The games we played changed after that summer. We both got addicted to Street Fighter 2, and then Mortal Kombat 2, and later Killer Instinct. Fighting games were “beatable” but that aspect didn’t really matter any more. It was more about could we beat each other, and honestly if he was playing Ryu I didn’t have a shot in hell. We still played lots of JRPGs on the side, since those were now a thing… and sure we beat them, but they were a much more prodding experience. I personally preferred to wallow in the games and spend as much time faffing about killing random stuff and earning currency as I could. It took me over a year to beat Final Fantasy 6 for example because I spent so much time messing with the coliseum. The dynamic changed… when a game started taking hundreds of hours to beat… you wanted to make sure you didn’t miss any details before moving on to the next area.
Then we graduated High School and I mostly lost touch with Wade. I moved on to college, got married, got a career… and rarely ever spent much time back in my home town. When I moved to college I was just “gone”, I never came home on the weekends because I was working at an internet service provider. So when I moved out of home I literally left home permanently. There was none of that transitional period where I still hung out with friends from High School. The sad thing is that Wade is one of the half dozen people that I actually really am still interested in from my High School days and I don’t have much in the way of contact with any of them. One of them died in a surfing accident, another one quite literally joined the circus… the rest of them are busy with lives and families. The only one I know next to nothing about is Wade, which is truly unfortunate. Before sitting down to write this I think I found him in facebook, so we will see if I can actually reconnect.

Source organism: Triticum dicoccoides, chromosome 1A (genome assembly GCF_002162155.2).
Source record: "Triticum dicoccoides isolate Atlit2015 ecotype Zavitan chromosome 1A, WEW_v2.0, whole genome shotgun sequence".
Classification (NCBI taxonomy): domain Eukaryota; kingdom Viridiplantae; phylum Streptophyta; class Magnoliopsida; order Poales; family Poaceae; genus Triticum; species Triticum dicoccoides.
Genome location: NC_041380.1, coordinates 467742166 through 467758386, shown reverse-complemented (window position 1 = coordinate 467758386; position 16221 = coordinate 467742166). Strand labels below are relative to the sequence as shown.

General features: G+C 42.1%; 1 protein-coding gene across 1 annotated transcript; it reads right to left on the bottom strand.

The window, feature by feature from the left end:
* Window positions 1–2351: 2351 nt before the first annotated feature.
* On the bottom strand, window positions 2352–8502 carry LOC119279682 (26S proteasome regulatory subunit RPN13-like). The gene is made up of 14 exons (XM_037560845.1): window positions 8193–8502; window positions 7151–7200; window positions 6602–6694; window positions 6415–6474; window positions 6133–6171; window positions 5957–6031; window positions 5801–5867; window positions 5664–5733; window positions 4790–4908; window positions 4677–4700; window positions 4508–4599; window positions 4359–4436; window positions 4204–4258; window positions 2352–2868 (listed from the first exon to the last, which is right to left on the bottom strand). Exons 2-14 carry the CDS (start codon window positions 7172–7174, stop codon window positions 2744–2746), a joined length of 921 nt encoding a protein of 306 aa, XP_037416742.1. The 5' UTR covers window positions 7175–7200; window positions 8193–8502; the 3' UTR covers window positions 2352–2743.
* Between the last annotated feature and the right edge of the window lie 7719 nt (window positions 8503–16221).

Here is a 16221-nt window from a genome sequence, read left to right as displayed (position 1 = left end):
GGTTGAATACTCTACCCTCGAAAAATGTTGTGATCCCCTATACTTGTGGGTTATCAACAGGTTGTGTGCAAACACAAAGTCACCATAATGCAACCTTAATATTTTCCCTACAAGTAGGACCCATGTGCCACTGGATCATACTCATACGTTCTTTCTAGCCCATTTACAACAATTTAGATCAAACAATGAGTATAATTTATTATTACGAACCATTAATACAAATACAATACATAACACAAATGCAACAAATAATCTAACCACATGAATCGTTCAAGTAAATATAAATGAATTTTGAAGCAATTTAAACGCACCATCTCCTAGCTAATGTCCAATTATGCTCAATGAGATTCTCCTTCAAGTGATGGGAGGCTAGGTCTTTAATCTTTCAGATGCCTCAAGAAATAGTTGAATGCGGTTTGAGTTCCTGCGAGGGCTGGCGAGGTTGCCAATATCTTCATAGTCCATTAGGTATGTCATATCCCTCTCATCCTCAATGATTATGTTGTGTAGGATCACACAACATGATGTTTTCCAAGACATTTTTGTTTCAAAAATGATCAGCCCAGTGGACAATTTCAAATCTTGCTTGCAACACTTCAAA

Massively Multiplayer Online
In 2000 I first played Everquest, and it completely shifted my focus away from console gaming for a good period of time. If I was playing a game I was playing an MMO because it gave me this constant stimulus of other people to play with, and short term goals that felt like I was building towards something bigger. This is really the point at which I stopped beating games, because I got used to playing games that continued on forever. The thing is this shifted my mindset significantly, because so long as I faffed about and never actually defeated a single player game… it could continue on indefinitely like the MMOs I was playing did. So games like Fallout 3, or Skyrim… in essence became single player MMOs for me. There is a certain amount of let down now for me when I finally do beat a game. The experience is over, and sure I could start up a new character… but that notion is somehow tarnished.
When I play a single player game I am building this character in my head and this story as I go along with it. That story, that character… dies the moment I do that final turn in, or defeat that final boss. If I start a new game it is a new character, with a new story. This is in part why I struggle playing deeply narrative games… because they ask me to play some other character that isn’t inherently mine. At this point it is almost like I have a phobia of finishing games, because it means the joy is over. When I leave one unfinished it is like that game is always on pause, and the enjoyment and happiness that I had in that moment never goes away. While I so rarely pick up an old save and continue it… I know that it is there waiting on me to continue the journey that I started. I lack that competitive drive that makes me feel like I have to beat the game. I am no longer collecting wins… but instead collecting nuggets of joy in these games that I can remember fondly later.